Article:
Wednesday, December 23, 2009

Empire Of The Sun

I sometimes find myself blowing the dust off of older movies and giving them another go. I normally don't watch a movie more than once unless enough time has passed that I have forgotten much of the film. Such is the case with Steven Spielberg's 1987 hit Empire of the Sun. I vaguely recalled some of the scenes as the film progressed, but it was almost like watching the film for the first time (I hope that isn't a sign of senility setting in).

The film opens with a choir singing in a very European looking church in Shanghai, China. A somewhat distracted but talented young soprano delivers his solo with amazing precision before drifting away again to some other distraction. We soon learn that the young man is named Jamie Graham (Christian Bale). His father, John Graham (Rupert Frazer) is wealthy and connected in China. However, a different wind is blowing in from the east...a Divine Wind. The Japanese have 50,000 troops in China and Shanghai appears to be squarely in their sights.

With a surprise attack launched on the city, the Grahams attempt to make it to the waterfront to board a boat to safety. In the crush of people running frantically from Japanese tanks and foot soldiers, Jamie becomes separated from his mother (Emily Richard). Jamie wanders aimlessly as the passage of time becomes visually evident. Jamie seems to be a smartass kid, but incredibly intelligent. Combine those qualities with a strange street savvy, and you have a character that easily wins the affinity of those around him while finding ways to make the system work for him. He is aided in his street schooling by a Fagan-like character named Basie (John Malkovich). Basie's lackey Joey "pants" Pantiolano) appears to feel threatened by the gifted young boy, but keeps his feelings to himself. The dynamics between the group vary from protection and friendship to alienation and using. But it seems it is Jamie (who has been renamed "Jim" by his new tutor) that brings a ray of light to the interment camp where they eventually find themselves.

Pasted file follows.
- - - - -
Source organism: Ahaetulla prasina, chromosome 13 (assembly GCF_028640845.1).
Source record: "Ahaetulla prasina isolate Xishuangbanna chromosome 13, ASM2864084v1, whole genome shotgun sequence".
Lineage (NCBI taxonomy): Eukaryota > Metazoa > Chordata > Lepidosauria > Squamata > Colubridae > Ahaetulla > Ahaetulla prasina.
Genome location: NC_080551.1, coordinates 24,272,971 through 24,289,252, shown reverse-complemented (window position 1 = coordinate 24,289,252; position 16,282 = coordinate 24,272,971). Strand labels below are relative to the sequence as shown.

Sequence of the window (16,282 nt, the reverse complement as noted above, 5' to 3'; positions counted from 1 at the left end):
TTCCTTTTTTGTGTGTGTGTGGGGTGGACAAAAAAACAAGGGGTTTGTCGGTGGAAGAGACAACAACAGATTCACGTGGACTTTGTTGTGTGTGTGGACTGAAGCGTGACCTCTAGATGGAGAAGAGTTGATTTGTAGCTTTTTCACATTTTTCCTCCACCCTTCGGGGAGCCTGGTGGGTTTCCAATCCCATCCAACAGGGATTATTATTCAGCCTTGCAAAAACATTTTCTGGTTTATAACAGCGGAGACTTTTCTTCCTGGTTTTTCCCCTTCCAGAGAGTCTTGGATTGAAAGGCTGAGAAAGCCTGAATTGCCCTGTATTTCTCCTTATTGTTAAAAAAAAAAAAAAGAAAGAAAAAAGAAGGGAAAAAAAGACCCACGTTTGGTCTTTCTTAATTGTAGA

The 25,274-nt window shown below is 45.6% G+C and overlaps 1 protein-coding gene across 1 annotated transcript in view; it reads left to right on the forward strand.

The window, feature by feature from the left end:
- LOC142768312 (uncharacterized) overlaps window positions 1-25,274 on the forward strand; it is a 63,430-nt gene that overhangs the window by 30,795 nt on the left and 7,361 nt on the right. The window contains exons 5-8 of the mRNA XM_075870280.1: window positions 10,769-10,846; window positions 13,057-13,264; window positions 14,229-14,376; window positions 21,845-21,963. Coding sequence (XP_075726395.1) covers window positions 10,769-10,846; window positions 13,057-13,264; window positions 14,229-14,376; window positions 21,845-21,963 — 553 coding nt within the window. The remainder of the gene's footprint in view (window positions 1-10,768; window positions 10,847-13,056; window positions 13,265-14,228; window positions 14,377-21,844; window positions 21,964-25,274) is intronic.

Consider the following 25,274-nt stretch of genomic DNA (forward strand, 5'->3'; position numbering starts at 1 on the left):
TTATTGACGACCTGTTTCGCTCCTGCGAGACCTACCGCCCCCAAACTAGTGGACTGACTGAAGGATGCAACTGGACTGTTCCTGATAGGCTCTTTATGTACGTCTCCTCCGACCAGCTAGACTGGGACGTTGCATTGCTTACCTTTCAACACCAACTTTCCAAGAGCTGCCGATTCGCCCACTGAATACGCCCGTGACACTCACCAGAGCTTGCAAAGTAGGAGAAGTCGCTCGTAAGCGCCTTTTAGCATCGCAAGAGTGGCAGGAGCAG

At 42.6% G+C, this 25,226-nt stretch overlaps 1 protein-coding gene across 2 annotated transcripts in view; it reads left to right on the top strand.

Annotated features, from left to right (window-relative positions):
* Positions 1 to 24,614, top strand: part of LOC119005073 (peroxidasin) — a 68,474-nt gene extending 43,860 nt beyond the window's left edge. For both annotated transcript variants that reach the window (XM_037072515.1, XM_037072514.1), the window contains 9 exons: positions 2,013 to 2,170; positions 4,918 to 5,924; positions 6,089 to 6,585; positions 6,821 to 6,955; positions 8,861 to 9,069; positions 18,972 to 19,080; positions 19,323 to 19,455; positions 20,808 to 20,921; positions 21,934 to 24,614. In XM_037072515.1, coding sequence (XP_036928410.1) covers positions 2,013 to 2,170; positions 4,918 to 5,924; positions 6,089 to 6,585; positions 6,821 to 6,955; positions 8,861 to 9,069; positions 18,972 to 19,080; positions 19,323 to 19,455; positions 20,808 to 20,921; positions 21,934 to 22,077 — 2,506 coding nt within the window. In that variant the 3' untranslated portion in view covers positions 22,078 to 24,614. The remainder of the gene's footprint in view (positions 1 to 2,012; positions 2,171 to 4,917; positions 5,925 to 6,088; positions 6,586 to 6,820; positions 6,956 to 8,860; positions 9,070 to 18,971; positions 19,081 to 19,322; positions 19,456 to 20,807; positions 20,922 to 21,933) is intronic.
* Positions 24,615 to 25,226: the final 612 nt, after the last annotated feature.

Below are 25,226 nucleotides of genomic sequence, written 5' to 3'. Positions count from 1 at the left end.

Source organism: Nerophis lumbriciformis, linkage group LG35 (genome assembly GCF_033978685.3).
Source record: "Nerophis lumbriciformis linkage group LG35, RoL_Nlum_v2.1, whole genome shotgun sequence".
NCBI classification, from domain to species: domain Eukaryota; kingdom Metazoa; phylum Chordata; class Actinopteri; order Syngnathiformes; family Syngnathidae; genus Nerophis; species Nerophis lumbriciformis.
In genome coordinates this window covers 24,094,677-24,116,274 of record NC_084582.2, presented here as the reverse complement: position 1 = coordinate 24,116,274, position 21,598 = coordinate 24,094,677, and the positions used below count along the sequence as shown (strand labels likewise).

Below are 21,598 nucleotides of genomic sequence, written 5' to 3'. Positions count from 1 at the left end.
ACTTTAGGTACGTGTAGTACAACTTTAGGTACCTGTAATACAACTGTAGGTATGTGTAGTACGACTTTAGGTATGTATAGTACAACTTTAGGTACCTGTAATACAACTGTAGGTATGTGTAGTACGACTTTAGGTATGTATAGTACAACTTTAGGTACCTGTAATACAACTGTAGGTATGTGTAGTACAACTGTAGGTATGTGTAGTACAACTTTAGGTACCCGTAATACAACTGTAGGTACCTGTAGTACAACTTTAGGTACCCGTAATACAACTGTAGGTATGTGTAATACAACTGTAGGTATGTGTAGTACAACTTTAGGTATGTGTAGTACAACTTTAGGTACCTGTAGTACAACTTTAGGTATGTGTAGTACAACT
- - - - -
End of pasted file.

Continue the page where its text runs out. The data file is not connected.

While watching this film again, I was able to see it in a broader light based on Spielberg's other work in the interim. The film has an E.T. like quality with a child star and mild glossing over of the harsh realities of life in an internment camp. The death part was portrayed as a stark reality, but the survival aspects were portrayed with some whimsy. It worked for this type of film, which was somewhere between E.T. and Schindler's List, but closer to the E.T. end of the spectrum. Tom Stoppard adapted this story to a screenplay from the novel written by J.G. Ballard. The plot combines strong characters with an intense background and unusual combinations of respect and honor. Young Jim is not only a gifted intellect, but his love of aviation and sense of honor give him an eerie connection to his Japanese captors, putting him in a delicate position to create balance in the camp. The story allows for some betrayal, harsh treatment and even sensuality, but does not dwell on the depressing aspects as much as the survival point of view...which is what makes this film different and special. It is not supposed to be Schindler's List and succeeds on its own merit. An enjoyable, touching story complete with a happy ending.

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